HT Spotlight: Crossing Kharar gives jitters to commuters
On the National Highway-21 leading to Chandigarh, Kharar is the main bottleneck for the commuters. The road caters to traffic from Punjab, Jammu-Kashmir and Himachal Pradesh entering Chandigarh.chandigarh Updated: Apr 22, 2015 13:40 IST
On the National Highway-21 leading to Chandigarh, Kharar is the main bottleneck for the commuters. The road caters to traffic from Punjab, Jammu-Kashmir and Himachal Pradesh entering Chandigarh.
The Kharar bus stand, which is nothing more than an extension of the highway, witnesses frequent jams. With 12 openings for side roads on the stretch from Balongi village to Kharar bus stand, vehicles entering the highway hinders the flow of the traffic. Also, Kharar bus stand is a hotspot for protesters, leading to blockades.
The new private residential colonies, which have mushroomed up in and around Kharar, have added to the traffic congestion as well as the number of vehicles.
Speaking to HT, Kharar municipal council president Anju Chander said, “The airport road connecting NH-21 and the proposed flyover will be a big relief to the commuters. We are also writing to the National Highways Authority of India (NHAI) to construct a flyover from Balongi to Kharar bus stand.”
Former Kharar municipal council president Gurprem Singh Romana said a committee had approved the construction of the flyover, which also got the NHAI nod, but things didn’t move ahead.
“We had requested the Punjab government several times to sort out the traffic problem, but got only assurances,” he said.
“There are nearly 12 road openings on the NH-21, which add to congestion, besides increasing chances of mishaps. Why cannot administration and police together draw a plan to sort out the issue,” questions, Ranjit Singh Rai, an advocate.
The Airport Road dividing Phases 7 and 8 in SAS Nagar, which will be connected with NH-21 near new Sunny Enclave gate by June end, is set to give a huge relief to the commuters.
Also a nearly 10-km flyover from Sector-39 roundabout in Chandigarh to Khanpur village in Kharar is expected to make commuting between Chandigarh to Ludhiana hassle-free.
Due to high number of vehicles on the stretch, commuters often get stuck for hours in jams as traffic of four states cross through the town. The residents demand a flyover for unhindered commuting.
The bus stand on NH-21 remains the main bottleneck. Even as people have been raising voice to shift the bus stand, nothing has been done so far.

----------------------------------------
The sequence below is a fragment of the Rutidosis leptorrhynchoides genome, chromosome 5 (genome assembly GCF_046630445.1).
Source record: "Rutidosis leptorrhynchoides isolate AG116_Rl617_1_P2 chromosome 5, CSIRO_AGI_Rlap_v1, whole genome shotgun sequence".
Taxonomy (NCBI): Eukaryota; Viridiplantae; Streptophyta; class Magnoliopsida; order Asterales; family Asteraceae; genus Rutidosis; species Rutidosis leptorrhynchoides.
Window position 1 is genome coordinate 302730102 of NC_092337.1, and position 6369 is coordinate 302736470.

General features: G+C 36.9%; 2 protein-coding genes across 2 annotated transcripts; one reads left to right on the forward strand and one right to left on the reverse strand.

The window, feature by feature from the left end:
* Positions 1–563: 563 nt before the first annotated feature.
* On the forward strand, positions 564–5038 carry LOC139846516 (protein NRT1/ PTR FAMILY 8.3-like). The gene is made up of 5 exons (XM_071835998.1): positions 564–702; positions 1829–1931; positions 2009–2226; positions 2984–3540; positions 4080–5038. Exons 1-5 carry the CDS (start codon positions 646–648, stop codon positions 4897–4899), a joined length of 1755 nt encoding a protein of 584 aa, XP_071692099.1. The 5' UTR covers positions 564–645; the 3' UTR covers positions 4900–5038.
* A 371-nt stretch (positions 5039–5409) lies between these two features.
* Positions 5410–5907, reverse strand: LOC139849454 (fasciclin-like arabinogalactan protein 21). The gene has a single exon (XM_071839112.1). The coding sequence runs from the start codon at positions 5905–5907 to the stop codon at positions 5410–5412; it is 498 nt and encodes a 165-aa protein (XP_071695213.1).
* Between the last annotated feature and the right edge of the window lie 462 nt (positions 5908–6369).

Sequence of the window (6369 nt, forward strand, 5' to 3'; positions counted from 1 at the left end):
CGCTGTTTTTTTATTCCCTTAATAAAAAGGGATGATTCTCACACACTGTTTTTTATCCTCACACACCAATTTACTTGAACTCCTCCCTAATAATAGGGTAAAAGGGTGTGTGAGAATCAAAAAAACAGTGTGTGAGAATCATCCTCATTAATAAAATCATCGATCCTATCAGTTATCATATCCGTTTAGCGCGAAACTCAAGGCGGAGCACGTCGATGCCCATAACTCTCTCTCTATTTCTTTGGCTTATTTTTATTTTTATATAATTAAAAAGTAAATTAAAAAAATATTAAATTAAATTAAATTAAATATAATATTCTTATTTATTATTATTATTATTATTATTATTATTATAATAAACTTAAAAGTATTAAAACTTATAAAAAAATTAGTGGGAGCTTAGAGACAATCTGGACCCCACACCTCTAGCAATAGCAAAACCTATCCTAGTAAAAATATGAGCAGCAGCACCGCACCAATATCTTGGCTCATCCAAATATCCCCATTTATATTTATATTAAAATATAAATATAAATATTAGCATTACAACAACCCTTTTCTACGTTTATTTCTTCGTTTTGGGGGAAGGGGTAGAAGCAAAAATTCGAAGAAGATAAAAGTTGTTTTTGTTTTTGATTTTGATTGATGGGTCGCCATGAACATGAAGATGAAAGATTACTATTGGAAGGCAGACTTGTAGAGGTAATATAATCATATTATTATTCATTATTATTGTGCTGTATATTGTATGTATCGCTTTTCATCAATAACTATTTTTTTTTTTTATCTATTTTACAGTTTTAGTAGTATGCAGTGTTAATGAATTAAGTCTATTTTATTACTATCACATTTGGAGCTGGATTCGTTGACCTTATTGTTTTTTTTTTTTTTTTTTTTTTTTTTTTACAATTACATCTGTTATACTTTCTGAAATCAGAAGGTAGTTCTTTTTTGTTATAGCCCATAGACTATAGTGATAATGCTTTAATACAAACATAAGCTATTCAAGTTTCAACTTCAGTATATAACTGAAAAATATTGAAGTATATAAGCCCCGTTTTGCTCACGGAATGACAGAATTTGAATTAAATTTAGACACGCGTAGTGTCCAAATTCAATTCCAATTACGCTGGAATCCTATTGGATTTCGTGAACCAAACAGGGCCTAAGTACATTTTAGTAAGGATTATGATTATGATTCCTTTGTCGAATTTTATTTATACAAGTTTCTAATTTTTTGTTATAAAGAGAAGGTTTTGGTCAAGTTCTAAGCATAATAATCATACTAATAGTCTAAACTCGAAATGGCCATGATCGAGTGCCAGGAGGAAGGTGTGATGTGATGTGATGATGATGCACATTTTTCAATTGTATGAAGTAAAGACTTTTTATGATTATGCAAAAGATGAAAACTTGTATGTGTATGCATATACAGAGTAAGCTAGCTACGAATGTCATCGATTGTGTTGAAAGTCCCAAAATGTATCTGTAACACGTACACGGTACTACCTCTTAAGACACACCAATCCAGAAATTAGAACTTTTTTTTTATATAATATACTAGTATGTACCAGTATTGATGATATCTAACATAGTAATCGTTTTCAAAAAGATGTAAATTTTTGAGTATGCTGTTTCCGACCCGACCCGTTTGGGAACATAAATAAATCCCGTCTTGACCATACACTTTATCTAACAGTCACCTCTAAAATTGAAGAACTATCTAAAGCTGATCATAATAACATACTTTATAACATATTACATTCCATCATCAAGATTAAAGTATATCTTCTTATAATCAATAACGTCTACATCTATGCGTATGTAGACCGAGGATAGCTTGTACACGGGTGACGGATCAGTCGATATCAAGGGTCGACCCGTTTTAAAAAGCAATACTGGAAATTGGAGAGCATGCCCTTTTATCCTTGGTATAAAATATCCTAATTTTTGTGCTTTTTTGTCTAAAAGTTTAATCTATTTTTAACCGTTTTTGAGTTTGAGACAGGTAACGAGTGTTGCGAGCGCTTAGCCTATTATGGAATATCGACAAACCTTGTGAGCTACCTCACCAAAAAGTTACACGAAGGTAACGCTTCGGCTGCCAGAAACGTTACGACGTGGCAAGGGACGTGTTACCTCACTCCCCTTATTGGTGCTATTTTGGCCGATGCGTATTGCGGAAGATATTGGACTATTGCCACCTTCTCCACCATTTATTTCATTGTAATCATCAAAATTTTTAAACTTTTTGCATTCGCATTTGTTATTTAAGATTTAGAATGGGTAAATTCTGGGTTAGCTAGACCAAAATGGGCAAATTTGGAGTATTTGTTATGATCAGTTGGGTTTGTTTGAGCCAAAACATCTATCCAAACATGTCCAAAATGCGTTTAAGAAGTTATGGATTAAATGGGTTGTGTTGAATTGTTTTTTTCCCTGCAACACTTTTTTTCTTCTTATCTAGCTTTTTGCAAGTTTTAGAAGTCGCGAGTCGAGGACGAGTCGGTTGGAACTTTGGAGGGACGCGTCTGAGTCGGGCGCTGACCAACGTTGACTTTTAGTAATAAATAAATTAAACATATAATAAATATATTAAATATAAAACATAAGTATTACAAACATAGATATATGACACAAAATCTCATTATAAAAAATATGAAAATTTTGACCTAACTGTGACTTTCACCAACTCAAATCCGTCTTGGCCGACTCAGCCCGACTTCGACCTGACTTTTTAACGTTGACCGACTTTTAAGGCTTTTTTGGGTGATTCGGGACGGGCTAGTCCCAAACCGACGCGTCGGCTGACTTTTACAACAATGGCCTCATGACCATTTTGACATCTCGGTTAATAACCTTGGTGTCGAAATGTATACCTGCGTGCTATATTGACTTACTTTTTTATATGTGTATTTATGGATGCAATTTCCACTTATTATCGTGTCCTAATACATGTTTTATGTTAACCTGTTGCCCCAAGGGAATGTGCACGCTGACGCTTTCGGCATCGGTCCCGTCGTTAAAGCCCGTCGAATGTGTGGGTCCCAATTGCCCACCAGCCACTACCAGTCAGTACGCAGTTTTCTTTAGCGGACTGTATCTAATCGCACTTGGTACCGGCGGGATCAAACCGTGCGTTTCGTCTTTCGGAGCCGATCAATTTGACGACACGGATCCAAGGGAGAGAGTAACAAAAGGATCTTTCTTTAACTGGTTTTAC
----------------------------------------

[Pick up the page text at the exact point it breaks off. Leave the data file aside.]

The municipal council has failed to tackle the issue of encroachments on the highway, a major cause of accidents. The MC has not carried any aggressive drive to remove them. People park their vehicles on the road, which leads to accidents. Residents allege a nexus between the MC authorities and the encroachers.
NO PARKING LOT
The council has failed to make any provision for parking in the markets. The customers as well as shopkeepers park their vehicles on the road, causing inconvenience to the commuters. Not even a proposal has been mooted to set up a parking lot.
The road dividing Phases 7 and 8 of industrial area in SAS Nagar, which will be complete by June end will streamline the traffic to some extent. Commuters coming from Delhi and heading for Punjab would now be able to take the Airport Road from Zirakpur that would pass through Sector 74 and Phase 8, and then join NH-21 near Kharar. The bypass would also come as a relief for industrial units in Phase 8.
SECTOR 39 FLYOVER
NHAI will construct a 10-km flyover from Sector 39, Chandigarh, to Rudika Pukta village (on Morinda road) in Kharar. The notification for the land acquisition has been issued. Once in place, the commuters travelling between Ludhiana and Chandigarh will not have to cross Kharar town. Omesh Chander Mathur, project director, NHAI, said it would be the longest flyover of the region. “The transport ministry has raised a few objections and we have replied to them. The notification for land acquisition has already been issued and it will be constructed under engineering procurement contract,” he said.